After years of negotiations, a group of bandwidth providers that includes AT&T, Comcast, and Verizon are closer than ever to striking a deal with media and entertainment companies that would call for them to establish new and tougher punishments for customers who refuse to stop using their networks to pirate films, music and other intellectual property, multiple sources told CNET.

The sources cautioned that a final agreement has yet to be signed and that the partnership could still unravel but added that at this point a deal is within reach and is on track to be unveiled sometime next month.

Image: Ryan Ruppe

This has been in the works a long time. The Recording Industry Association of America (RIAA) and Motion Picture Association of America (MPAA), the respective trade groups for the four major record companies and six top Hollywood film studios, have labored for years to persuade ISPs to take a tougher antipiracy position. Under the proposed plan, participating bandwidth providers would adopt a “graduated response” to subscribers who repeatedly infringe copyrights. ISPs would first issue written warnings, called Copyright Alerts, to customers accused by copyright owners of downloading materials illegally via peer-to-peer sites, the sources said. Should a subscriber fail to heed the warning, an ISP could choose to send numerous follow-up notices. Eventually, the plan requires ISPs to take more serious action.-C

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Last week AT&T told America that one plus one equals three, and that spending $3.8 billion to expand and improve its network costs more than paying $39 billion to take over T-Mobile. Before that it said that reducing wireless investment by $10 billion equals increasing it by $8 billion, and that putting nearly 20,000 Americans out of work equals creating 96,000 new jobs. Now it is telling us that forcing customers to pay double for text-messaging plans is a better value. Apparently AT&T’s good at math only when it is multiplying its profits, subtracting jobs and exponentially raising prices.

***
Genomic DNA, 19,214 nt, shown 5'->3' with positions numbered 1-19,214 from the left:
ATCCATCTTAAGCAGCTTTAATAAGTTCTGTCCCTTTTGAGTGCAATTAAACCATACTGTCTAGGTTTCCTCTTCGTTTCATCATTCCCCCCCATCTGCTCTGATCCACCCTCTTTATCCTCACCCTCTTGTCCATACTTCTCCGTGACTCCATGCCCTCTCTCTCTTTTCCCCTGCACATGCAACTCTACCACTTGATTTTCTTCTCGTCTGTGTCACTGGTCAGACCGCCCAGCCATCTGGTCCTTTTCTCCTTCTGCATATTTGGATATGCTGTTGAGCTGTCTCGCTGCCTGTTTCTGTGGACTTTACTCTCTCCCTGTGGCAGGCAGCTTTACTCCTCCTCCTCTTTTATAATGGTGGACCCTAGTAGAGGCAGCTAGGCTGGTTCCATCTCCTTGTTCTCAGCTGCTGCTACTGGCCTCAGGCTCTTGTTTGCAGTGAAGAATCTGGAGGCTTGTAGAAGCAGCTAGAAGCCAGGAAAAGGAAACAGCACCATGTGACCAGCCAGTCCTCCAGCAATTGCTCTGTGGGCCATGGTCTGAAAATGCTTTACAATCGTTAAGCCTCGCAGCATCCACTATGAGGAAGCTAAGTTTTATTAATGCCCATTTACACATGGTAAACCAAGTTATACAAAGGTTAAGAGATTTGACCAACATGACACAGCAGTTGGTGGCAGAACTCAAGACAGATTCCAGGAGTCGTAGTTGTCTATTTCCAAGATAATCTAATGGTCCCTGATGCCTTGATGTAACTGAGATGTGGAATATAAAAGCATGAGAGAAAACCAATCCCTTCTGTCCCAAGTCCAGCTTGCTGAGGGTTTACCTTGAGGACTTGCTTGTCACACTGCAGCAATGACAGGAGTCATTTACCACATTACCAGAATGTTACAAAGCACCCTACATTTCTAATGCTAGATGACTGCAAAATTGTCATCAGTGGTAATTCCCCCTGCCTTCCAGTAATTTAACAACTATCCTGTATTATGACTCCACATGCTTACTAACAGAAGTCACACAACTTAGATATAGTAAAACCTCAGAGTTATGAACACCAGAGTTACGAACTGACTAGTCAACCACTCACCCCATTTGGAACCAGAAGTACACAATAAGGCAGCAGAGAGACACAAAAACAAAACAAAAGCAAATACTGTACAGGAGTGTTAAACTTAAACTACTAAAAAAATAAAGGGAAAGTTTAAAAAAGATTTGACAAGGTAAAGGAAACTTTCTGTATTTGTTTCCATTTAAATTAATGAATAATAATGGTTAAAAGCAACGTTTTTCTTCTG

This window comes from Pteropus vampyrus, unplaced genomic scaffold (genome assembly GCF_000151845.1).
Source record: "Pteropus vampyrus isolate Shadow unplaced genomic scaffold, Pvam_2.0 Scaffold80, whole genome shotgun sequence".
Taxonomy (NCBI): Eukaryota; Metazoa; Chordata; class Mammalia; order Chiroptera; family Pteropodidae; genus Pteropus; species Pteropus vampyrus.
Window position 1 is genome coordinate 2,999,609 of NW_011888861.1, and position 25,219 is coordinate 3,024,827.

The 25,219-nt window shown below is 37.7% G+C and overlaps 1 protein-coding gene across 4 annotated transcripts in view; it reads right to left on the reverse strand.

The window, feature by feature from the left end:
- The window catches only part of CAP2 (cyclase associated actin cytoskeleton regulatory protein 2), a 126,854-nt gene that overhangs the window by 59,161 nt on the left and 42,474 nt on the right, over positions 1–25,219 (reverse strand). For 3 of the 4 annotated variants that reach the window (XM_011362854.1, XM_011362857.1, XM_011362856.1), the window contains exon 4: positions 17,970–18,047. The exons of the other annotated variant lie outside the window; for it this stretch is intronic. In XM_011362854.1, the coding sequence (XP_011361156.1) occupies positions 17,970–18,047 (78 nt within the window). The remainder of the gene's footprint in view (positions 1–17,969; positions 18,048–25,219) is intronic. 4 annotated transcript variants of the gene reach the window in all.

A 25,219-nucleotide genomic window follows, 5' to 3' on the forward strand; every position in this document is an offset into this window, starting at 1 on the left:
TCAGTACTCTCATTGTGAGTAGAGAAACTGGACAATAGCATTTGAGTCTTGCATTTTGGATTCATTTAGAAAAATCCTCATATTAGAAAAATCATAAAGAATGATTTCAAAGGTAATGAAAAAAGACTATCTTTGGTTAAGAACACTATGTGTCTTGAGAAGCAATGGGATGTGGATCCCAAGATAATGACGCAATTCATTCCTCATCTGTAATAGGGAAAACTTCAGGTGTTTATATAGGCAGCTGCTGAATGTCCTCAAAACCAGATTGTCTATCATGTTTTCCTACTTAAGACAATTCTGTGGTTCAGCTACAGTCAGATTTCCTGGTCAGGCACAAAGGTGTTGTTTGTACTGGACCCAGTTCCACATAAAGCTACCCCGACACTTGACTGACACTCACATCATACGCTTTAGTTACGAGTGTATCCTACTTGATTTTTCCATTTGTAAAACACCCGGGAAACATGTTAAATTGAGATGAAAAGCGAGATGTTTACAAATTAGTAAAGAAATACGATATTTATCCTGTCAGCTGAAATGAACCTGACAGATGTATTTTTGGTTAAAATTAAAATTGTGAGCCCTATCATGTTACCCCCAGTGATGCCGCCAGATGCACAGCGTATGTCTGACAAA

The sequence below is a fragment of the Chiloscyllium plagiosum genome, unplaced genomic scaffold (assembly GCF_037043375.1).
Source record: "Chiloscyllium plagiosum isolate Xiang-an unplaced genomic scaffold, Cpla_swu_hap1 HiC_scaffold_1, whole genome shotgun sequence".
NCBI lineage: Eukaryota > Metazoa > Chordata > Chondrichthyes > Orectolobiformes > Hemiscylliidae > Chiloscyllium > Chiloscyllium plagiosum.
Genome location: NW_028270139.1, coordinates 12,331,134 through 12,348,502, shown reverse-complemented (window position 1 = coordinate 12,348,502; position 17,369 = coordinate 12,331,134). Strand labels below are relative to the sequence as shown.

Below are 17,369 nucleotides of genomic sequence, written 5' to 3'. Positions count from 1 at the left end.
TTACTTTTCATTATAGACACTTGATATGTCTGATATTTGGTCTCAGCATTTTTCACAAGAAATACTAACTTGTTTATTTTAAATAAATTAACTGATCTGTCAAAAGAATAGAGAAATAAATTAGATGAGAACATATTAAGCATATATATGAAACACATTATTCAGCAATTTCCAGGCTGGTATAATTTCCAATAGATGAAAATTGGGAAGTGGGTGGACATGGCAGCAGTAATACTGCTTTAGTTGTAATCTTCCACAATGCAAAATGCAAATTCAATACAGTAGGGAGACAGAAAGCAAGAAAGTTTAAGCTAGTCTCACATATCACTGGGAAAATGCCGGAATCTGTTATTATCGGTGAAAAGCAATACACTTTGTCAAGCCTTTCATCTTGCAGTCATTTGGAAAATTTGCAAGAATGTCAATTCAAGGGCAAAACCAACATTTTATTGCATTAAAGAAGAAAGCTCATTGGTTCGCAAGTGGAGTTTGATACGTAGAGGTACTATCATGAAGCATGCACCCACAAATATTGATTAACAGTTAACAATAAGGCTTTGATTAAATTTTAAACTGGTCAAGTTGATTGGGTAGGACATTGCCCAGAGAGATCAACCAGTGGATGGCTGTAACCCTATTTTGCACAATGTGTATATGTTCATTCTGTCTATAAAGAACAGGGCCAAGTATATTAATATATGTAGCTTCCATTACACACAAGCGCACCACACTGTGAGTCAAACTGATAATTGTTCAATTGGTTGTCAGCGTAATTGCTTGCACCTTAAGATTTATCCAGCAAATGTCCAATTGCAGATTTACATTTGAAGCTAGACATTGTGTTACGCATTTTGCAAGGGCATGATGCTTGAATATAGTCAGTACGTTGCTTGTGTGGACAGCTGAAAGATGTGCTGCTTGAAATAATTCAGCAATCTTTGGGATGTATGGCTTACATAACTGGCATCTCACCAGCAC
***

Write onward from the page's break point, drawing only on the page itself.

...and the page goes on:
Free Text Messaging Is Costing Telcos Huge

The use of data network-based text messaging allows users to avoid text messaging fees, and it is costing telcos a lot of money:

Alan Clendenning via AP

The London-based Ovum research firm estimates telecommunications companies lost nearly $14 billion last year in text-messaging revenue as consumers migrated to applications allowing them to send messages over cell phone data networks.

Ovum said the companies still took in an estimated $153 billion, but that was down 9 percent from a year earlier.

And where’s the bottom?

Fred Wilson:

These are two very different models but in one way they are converging. The last mile telcos and cable companies have taken over the internet access (last mile) market by virtue of the move from dial-up to broadband and today there is a duopoly in most local markets. It is very possible that these internet access providers could evolve the internet industry to the cable model.

Don’t forget the wireless carriers in all this (Fred mentions them farther down). My sense is that they ultimately end up as the ones who own it all. Cabled internet access is just a transition until we’re all using wireless 100% of the time. I’m not sure how long it will take, but it seems inevitable.

And the same issues exist there if we don’t get net neutrality in place…

To understand their logic, consider this thought experiment: Imagine that you own a freeway — say, Highway 101 through Silicon Valley — and you had the power to pluck a car from a traffic jam with a helicopter and deposit it on a clear stretch of the road. Naturally, drivers who could afford the service would be happy to sign up.

"That highway is like the Internet, and the individual cars are the packets of data. The ISP is essentially the gatekeeper that controls the flow of cars on the highway. If the ISP is allowed to snatch any car from the back of a very long line and put it in front of everybody else when the driver of the car pays a priority delivery fee, would the ISP have an incentive to keep the road congested or to expand the road capacity?" they wrote.

Can Telcos Buy their Way Into the Cloud or is this Deja Vu?